Swine Manure and Cover Crops with Gary Asay

Trying new ideas on the farm, especially those that involve innovative approaches, will not always be easily understood by neighbors or other people who drive by. But for those willing to follow their own curiosity, the benefits can far outweigh the costs. Illinois farmer Gary Asay talks about his farming system that combines no-till, cover crops and hog manure. Gary farms in Henry County in Northwest Illinois. There’s a lot of hard-earned wisdom in Gary’s path to getting into no-till, and the impact that has had on his farming operation.

“A lot of people look at what I do and they think I’m crazy. You know, it can’t be done. We want to tell people it can be done. No-till and cover crops is not easy. A lot of people expect just to go out there and have a prescription, you do this at a certain time, and everything works just right. With cover crops you got to manage even better. So, it is a challenge, and it takes time, but I do believe the benefits are good enough to keep working at it.”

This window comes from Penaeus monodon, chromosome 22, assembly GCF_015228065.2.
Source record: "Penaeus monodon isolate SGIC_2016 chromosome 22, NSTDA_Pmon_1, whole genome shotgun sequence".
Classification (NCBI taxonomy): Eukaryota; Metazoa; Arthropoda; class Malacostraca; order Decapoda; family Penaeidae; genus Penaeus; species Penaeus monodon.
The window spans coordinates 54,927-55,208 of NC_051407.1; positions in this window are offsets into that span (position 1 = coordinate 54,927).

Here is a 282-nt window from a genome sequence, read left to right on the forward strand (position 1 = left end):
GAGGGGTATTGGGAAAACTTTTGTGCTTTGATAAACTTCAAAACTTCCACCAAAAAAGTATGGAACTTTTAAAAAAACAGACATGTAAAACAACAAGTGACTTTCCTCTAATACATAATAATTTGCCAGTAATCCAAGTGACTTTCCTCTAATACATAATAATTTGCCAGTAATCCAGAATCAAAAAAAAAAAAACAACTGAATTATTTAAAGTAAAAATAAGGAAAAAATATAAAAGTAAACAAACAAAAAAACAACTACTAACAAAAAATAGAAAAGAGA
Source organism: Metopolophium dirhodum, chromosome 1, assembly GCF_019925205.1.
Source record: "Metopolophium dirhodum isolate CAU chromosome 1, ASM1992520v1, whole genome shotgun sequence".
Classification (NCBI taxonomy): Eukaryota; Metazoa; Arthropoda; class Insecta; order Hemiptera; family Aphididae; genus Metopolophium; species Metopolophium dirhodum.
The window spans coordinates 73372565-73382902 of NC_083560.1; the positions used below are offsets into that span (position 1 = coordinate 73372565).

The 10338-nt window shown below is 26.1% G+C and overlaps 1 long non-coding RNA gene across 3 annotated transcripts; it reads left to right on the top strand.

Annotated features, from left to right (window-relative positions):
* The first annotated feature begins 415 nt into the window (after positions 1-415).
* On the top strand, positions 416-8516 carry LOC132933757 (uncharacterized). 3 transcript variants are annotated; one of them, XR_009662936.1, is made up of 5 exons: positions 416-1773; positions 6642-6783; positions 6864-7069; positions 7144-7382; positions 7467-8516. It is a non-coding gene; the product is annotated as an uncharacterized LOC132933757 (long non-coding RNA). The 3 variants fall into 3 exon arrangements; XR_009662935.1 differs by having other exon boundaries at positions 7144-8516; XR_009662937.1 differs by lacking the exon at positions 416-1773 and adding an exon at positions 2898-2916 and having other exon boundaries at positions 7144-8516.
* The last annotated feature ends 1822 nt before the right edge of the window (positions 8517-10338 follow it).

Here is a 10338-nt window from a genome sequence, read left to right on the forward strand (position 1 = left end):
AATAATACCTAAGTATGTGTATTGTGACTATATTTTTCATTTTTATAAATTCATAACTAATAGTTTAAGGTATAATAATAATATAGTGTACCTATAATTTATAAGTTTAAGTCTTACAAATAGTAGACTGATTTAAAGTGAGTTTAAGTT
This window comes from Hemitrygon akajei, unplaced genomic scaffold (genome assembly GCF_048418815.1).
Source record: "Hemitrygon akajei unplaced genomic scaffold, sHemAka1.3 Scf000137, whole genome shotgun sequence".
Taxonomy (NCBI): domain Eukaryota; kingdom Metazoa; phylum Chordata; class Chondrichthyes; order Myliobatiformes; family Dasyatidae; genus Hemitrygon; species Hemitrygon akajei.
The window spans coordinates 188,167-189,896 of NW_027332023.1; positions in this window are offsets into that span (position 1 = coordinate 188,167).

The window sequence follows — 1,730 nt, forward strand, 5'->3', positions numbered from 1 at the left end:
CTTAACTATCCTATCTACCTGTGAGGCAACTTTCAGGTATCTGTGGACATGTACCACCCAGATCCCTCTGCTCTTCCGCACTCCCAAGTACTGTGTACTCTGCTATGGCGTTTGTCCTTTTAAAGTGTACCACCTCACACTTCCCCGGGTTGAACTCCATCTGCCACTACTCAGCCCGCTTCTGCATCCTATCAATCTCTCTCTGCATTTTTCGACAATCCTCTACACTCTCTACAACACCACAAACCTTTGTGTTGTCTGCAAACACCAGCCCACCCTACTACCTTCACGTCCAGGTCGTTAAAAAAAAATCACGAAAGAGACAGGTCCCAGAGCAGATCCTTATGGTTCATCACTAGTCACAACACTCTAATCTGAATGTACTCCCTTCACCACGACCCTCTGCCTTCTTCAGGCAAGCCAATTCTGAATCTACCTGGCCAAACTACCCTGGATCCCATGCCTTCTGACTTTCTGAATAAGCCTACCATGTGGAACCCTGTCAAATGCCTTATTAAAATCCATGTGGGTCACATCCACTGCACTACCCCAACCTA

Soil erosion and maintaining the soil’s nutrition along with less need for equipment have motivated Gary to incorporate these practices. He has been in continuous no-till for over 20 years and started incorporating cover crops in 2010. He began raising hogs as a kid in 4-H, and after many years he finally sold his hog operation to a young farmer getting into the business, but he still uses the manure from that operation as a major source of his fertilizer.

“I feel more and more that it is very important to keep that microbiome in the soil healthy and working for you…every time I dig in the soil, I was turning up earthworms and seeing the holes in the soil from the earthworms that they leave. It tells me that, you know, there’s a lot going on underground and the microbiomes are a part you can’t really see but they have added benefits there too.”